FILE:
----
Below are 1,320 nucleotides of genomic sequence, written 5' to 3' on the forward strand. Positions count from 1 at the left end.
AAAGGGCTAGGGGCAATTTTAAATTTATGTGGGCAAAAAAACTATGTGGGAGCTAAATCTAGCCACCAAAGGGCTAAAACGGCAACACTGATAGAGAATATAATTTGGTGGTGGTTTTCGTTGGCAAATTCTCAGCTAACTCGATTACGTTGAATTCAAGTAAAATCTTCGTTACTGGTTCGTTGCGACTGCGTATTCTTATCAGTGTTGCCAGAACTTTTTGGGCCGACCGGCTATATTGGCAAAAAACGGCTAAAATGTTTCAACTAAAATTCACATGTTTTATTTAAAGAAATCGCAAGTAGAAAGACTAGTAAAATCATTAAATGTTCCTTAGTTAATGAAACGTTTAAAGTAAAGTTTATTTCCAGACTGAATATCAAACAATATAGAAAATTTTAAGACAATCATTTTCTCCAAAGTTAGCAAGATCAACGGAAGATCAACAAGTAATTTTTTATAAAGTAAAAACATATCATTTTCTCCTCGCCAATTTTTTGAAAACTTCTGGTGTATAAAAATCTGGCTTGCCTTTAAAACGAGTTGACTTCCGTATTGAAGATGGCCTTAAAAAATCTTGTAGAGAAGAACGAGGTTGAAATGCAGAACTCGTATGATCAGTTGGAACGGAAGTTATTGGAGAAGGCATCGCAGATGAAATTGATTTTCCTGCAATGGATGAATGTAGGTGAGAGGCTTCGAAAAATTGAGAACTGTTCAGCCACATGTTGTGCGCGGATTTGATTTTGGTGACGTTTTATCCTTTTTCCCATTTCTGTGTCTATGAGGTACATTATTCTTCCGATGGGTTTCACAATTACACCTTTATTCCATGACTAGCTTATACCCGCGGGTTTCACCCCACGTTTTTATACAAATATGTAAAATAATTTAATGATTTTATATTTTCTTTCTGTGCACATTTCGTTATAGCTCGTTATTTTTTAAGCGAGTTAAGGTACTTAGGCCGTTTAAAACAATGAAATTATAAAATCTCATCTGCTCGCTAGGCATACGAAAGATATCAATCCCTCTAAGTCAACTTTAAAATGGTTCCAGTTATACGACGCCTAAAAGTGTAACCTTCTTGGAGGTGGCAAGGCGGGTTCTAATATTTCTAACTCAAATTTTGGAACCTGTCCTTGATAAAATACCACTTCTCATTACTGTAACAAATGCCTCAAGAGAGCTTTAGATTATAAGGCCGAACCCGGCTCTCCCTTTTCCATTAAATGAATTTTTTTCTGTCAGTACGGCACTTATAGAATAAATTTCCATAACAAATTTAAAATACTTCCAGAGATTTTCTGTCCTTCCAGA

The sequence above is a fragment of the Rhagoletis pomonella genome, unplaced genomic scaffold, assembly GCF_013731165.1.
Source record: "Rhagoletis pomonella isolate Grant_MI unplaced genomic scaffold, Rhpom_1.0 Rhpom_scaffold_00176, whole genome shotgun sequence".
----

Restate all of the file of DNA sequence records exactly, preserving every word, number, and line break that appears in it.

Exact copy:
Below are 1,320 nucleotides of genomic sequence, written 5' to 3' on the forward strand. Positions count from 1 at the left end.
AAAGGGCTAGGGGCAATTTTAAATTTATGTGGGCAAAAAAACTATGTGGGAGCTAAATCTAGCCACCAAAGGGCTAAAACGGCAACACTGATAGAGAATATAATTTGGTGGTGGTTTTCGTTGGCAAATTCTCAGCTAACTCGATTACGTTGAATTCAAGTAAAATCTTCGTTACTGGTTCGTTGCGACTGCGTATTCTTATCAGTGTTGCCAGAACTTTTTGGGCCGACCGGCTATATTGGCAAAAAACGGCTAAAATGTTTCAACTAAAATTCACATGTTTTATTTAAAGAAATCGCAAGTAGAAAGACTAGTAAAATCATTAAATGTTCCTTAGTTAATGAAACGTTTAAAGTAAAGTTTATTTCCAGACTGAATATCAAACAATATAGAAAATTTTAAGACAATCATTTTCTCCAAAGTTAGCAAGATCAACGGAAGATCAACAAGTAATTTTTTATAAAGTAAAAACATATCATTTTCTCCTCGCCAATTTTTTGAAAACTTCTGGTGTATAAAAATCTGGCTTGCCTTTAAAACGAGTTGACTTCCGTATTGAAGATGGCCTTAAAAAATCTTGTAGAGAAGAACGAGGTTGAAATGCAGAACTCGTATGATCAGTTGGAACGGAAGTTATTGGAGAAGGCATCGCAGATGAAATTGATTTTCCTGCAATGGATGAATGTAGGTGAGAGGCTTCGAAAAATTGAGAACTGTTCAGCCACATGTTGTGCGCGGATTTGATTTTGGTGACGTTTTATCCTTTTTCCCATTTCTGTGTCTATGAGGTACATTATTCTTCCGATGGGTTTCACAATTACACCTTTATTCCATGACTAGCTTATACCCGCGGGTTTCACCCCACGTTTTTATACAAATATGTAAAATAATTTAATGATTTTATATTTTCTTTCTGTGCACATTTCGTTATAGCTCGTTATTTTTTAAGCGAGTTAAGGTACTTAGGCCGTTTAAAACAATGAAATTATAAAATCTCATCTGCTCGCTAGGCATACGAAAGATATCAATCCCTCTAAGTCAACTTTAAAATGGTTCCAGTTATACGACGCCTAAAAGTGTAACCTTCTTGGAGGTGGCAAGGCGGGTTCTAATATTTCTAACTCAAATTTTGGAACCTGTCCTTGATAAAATACCACTTCTCATTACTGTAACAAATGCCTCAAGAGAGCTTTAGATTATAAGGCCGAACCCGGCTCTCCCTTTTCCATTAAATGAATTTTTTTCTGTCAGTACGGCACTTATAGAATAAATTTCCATAACAAATTTAAAATACTTCCAGAGATTTTCTGTCCTTCCAGA

The sequence above is a fragment of the Rhagoletis pomonella genome, unplaced genomic scaffold, assembly GCF_013731165.1.
Source record: "Rhagoletis pomonella isolate Grant_MI unplaced genomic scaffold, Rhpom_1.0 Rhpom_scaffold_00176, whole genome shotgun sequence".